Redeeming Love by Francine Rivers just celebrated 20 years in print, so maybe I am late to the party since I hadn’t read it until now. But every once in a while, a book comes along that will stay in your heart forever. Redeeming Love is one of those books.
The power of God’s love shines in this beautiful story about the many ways God loves us and wants us to reach out to Him. I cried buckets—not because it was a sad book (although parts of the story were heartbreaking) but because I was moved to tears by the shear grace of God and the way He works in our lives. Simply put—this is one of the best books I’ve ever read.
I’ve done a lot of reading lately. I’m a genre-hopper and enjoy all types of stories. I recently finished Doctor Sleep by Stephen King, which is the sequel to The Shining. It was all I hoped for. Whether or not you care for Stephen King’s stories, most authors believe him to be the king when it comes to creating in-depth, original characters.
I also discovered a new author—Rachel Abbott. I read Sleep Tight, a psychological thriller, and I enjoyed it very much. Be warned—both Doctor Sleep and Sleep Tight contain adult content and language.
And last, but certainly not least, I am reading Redeeming Love by Francine Rivers. I’ve heard about this book for years, and it’s been in my to-be-read pile for way too long. I’m about a fourth of the way through this powerful and thought-provoking story, and I suspect it will rank high on my list of recommendations.
Englischer Charlotte Dolinsky makes plans to visit her friends in Lancaster County, hoping to heal from a recent break-up with her boyfriend, Ryan. But when a surprise visitor shows up on her doorstep in Texas, she’s forced to put aside her own worries to help her Amish friends. Within a few days, Charlotte is back in Paradise, Pennsylvania, tangled in a web of deception. But this time, she isn’t the only one keeping secrets.
Daniel Byler had hoped to be married by now, but his one true love—Edna Glick—married another man. He gets through each day with a chip on his shoulder. But when Daniel finds out two members of his family are keeping secrets, he fears for his loved ones—fears of a shunning—and possibly even death.
Charlotte and Daniel don’t care for each other much, and neither one of them is looking for romance. But when they are forced to combine their efforts to help those they love, is it possible that God is giving them a second chance at happiness?
Wiseman’s second series installment never loses steam, and the cliff-hanger ending will have fans lining up for the third volume. Although this may work as a stand-alone, readers will better understand the various backstories by starting with the first volume. Suggest to those seeking a more truthful, less saccharine portrayal of the trials of human life and the transformative growth and redemption that may occur as a result.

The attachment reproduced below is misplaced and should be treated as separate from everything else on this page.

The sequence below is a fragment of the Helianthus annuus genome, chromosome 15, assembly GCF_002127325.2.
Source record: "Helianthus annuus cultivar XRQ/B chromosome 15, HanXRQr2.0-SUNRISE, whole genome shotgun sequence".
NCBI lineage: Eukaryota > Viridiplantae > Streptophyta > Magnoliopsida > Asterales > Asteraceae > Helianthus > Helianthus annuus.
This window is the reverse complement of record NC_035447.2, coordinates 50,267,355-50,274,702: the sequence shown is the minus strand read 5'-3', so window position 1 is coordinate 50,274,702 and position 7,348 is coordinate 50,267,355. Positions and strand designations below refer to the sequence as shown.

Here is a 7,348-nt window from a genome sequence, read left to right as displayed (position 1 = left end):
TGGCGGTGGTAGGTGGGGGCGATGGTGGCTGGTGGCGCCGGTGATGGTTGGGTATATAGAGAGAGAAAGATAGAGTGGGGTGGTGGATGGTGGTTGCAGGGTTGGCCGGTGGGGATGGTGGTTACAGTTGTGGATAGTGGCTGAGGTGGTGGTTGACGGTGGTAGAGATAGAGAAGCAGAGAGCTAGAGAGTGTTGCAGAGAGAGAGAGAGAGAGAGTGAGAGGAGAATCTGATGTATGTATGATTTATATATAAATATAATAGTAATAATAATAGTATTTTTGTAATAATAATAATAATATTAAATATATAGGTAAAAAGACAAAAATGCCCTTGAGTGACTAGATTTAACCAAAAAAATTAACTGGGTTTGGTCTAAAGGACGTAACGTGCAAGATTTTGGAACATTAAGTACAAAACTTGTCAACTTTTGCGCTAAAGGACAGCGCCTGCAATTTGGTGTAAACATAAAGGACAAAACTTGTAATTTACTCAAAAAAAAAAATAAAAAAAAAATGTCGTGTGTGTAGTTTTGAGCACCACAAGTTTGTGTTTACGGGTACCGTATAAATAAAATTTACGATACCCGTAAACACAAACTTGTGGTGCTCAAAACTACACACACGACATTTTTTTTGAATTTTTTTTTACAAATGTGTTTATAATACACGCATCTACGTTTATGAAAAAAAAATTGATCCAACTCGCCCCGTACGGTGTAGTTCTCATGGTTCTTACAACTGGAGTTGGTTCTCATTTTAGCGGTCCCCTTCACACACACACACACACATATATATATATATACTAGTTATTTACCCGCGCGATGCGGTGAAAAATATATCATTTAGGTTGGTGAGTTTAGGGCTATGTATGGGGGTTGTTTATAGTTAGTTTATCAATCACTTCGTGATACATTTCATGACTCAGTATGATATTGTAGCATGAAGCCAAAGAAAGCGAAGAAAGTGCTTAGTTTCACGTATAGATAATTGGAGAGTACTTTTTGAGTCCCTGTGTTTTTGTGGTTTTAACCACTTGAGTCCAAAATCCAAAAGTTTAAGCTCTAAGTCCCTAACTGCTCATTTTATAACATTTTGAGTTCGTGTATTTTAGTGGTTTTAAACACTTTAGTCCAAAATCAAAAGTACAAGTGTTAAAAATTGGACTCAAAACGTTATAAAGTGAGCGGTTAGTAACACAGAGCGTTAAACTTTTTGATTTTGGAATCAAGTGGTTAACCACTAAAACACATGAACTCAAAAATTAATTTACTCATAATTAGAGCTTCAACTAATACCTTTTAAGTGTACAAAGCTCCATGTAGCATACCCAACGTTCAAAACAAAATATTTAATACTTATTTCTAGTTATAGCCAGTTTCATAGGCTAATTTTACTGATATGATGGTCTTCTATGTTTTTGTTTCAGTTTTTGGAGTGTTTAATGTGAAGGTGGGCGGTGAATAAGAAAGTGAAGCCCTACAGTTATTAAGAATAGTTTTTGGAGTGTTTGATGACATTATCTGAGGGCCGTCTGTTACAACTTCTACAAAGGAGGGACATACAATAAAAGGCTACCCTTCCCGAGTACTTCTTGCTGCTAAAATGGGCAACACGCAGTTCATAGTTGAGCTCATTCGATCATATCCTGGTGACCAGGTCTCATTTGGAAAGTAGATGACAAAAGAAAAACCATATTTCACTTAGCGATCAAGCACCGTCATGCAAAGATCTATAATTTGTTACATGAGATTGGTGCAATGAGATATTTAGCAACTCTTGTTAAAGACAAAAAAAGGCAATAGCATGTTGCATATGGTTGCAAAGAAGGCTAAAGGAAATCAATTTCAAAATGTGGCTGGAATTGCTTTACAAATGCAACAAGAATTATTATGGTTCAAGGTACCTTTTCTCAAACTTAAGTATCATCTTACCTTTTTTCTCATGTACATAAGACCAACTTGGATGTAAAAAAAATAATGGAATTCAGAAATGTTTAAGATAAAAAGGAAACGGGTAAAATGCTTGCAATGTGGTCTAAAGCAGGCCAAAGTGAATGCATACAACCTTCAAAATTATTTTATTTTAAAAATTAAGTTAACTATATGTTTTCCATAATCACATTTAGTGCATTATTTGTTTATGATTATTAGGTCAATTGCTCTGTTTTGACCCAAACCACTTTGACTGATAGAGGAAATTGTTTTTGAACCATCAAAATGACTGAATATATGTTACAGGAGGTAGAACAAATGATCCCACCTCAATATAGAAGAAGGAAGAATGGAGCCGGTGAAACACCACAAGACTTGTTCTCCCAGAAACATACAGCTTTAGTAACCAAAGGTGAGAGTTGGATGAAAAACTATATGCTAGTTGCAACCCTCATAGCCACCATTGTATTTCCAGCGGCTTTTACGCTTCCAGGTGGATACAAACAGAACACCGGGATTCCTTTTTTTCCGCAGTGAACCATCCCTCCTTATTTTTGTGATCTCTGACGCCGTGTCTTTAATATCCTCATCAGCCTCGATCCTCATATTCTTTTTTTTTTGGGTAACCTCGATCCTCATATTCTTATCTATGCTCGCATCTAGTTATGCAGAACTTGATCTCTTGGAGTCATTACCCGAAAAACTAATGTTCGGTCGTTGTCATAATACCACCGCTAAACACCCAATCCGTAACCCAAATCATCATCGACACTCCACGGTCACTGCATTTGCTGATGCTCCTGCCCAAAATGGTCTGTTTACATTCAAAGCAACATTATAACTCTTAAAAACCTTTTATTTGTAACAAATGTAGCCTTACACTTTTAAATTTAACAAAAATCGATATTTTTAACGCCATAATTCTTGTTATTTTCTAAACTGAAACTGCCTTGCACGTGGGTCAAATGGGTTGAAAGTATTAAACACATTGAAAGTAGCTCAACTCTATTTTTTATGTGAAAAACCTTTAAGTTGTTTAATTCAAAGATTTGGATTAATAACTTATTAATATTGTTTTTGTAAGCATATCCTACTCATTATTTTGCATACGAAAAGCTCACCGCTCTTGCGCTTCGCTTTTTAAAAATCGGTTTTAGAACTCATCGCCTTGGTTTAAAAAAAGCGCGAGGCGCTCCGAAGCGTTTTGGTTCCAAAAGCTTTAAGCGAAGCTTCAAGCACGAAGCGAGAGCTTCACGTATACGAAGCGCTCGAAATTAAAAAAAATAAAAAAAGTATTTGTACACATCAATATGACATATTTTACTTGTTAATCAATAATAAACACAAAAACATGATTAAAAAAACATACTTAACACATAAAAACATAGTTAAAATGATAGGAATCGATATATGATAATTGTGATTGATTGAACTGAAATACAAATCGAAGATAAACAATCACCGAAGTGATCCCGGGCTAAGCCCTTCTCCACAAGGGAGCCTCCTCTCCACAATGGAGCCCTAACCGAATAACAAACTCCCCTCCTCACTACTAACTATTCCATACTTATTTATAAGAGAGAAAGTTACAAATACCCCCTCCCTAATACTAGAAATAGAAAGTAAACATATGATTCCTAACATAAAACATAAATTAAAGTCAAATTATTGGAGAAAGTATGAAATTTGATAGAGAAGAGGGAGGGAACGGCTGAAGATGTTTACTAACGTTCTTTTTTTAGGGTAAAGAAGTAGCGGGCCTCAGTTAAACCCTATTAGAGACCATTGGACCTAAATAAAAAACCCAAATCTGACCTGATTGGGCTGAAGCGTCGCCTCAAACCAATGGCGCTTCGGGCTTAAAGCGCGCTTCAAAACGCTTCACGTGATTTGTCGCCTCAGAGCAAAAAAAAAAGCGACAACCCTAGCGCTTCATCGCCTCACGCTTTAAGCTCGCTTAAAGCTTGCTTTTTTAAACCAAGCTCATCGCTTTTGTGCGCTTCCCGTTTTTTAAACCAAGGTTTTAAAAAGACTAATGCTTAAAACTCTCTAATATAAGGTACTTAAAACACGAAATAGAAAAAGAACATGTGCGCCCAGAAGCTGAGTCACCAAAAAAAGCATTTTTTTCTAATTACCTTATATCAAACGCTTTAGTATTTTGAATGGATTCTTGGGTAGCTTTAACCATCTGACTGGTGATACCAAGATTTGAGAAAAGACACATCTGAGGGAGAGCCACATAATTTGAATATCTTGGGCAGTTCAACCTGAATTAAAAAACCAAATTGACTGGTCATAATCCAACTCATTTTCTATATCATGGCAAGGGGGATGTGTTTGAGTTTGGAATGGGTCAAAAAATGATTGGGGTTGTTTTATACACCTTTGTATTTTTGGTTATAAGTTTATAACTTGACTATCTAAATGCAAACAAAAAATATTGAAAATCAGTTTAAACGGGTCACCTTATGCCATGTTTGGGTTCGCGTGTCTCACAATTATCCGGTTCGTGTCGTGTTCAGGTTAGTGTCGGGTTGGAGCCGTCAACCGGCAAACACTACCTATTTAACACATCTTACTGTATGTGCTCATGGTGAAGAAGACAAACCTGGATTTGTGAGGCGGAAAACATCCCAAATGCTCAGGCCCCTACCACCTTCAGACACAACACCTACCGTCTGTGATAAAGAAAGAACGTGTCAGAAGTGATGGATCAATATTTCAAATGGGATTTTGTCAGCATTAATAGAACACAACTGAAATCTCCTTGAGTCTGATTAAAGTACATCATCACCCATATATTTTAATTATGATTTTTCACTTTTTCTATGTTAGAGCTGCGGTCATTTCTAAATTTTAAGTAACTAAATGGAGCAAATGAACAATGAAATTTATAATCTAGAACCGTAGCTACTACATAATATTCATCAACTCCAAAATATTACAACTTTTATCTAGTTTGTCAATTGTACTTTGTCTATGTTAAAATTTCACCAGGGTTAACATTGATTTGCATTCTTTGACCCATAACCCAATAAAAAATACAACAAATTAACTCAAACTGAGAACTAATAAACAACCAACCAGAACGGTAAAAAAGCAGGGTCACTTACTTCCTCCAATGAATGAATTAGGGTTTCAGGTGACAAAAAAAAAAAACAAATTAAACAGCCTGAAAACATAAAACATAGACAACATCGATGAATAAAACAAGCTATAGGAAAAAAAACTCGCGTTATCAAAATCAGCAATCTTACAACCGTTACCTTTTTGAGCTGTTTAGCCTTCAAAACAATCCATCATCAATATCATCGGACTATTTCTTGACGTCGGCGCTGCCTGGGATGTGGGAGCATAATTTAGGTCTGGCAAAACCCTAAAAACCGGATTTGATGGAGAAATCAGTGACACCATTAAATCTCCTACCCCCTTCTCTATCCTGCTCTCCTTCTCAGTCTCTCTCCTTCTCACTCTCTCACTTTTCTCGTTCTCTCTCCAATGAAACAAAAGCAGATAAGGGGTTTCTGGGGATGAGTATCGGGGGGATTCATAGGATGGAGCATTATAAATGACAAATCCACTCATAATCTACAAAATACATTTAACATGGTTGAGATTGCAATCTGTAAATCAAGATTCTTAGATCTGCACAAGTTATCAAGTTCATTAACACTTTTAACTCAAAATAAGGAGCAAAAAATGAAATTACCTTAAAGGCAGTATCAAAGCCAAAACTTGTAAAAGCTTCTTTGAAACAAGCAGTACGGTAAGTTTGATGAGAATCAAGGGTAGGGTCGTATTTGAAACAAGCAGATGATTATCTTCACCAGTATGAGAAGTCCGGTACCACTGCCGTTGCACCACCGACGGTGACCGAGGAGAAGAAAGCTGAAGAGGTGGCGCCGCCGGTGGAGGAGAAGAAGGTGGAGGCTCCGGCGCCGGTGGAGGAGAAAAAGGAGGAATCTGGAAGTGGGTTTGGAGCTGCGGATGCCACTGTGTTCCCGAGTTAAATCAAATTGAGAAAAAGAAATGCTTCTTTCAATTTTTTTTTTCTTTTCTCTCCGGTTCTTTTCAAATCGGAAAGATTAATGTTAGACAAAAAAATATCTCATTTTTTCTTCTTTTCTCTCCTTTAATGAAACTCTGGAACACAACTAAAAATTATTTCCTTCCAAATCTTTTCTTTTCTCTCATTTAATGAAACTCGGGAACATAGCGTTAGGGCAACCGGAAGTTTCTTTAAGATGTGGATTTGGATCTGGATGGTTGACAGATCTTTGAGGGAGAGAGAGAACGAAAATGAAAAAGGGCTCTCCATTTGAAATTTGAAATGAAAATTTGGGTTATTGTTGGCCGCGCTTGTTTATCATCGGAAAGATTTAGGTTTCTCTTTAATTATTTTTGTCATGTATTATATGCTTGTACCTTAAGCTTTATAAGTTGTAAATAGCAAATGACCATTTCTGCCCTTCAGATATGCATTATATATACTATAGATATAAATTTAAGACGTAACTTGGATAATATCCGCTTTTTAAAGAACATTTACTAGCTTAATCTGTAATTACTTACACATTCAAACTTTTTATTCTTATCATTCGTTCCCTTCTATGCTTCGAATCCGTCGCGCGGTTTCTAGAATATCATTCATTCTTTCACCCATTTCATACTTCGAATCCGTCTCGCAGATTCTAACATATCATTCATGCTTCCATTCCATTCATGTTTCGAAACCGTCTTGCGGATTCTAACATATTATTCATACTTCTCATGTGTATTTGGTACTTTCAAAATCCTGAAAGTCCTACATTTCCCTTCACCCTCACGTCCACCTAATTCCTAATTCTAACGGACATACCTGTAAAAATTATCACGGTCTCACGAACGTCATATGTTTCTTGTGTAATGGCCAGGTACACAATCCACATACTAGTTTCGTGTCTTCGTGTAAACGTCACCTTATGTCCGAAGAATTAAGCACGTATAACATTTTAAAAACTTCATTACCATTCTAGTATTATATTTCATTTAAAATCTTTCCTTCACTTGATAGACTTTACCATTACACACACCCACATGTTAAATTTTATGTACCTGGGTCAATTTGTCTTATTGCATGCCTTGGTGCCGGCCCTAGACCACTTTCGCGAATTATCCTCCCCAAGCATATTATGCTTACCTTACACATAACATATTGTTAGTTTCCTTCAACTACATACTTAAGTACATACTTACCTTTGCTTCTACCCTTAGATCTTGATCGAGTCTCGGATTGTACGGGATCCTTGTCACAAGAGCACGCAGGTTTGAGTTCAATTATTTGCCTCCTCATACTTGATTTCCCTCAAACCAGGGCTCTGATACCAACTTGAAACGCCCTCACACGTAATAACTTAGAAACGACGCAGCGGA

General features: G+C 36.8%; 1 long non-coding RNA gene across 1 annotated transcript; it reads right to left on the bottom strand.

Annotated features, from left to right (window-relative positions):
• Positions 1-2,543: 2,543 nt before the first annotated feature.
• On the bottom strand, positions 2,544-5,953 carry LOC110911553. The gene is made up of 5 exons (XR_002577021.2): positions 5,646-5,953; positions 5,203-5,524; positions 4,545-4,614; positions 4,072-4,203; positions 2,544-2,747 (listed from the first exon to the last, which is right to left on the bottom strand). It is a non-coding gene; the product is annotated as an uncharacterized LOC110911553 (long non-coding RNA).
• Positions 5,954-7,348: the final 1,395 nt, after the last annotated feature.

– Library Journal
The second book in the Amish Secrets series has incredible characters who are charming, caring and who will do whatever they can for those they love. The storyline moves quickly and flows evenly. Beth Wiseman writes her Amish books with kindness and respect, and her research for each of her books is impeccable. There is mention of suicide, however it does tie into the series as a whole.
– RT Book Reviews
About the Author
Award-winning, best-selling author Beth Wiseman is best known for her Amish novels, but her most recent novels, Need You Now and The House that Love Built, are contemporaries set in small Texas towns. Both have received glowing reviews. Beth's highly-anticipated novel, The Promise, is inspired by a true story.
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What would happen if we had no way to track time? Would we slow down, speed up, or relax in a world that wasn’t always about schedules and timelines?
This thought provoking, fantasy tale about Father Time follows a young girl who doesn’t want to live anymore and an elderly man who wants to live forever. It’s a story that inspired me to really think about how I spend my time and the true value of our life while here on earth.
As I’ve mentioned for several months now, I haven’t been doing much personal reading. I’ve been busy with writing deadlines, family stuff, and life in general.
But I did take a book with me to the beach recently, with the intention of finishing and recommending it here, but I just can’t. I finished it because the author was a great storyteller, and I needed to see how it ended. However, the subject matter was too graphic and disturbing for my taste.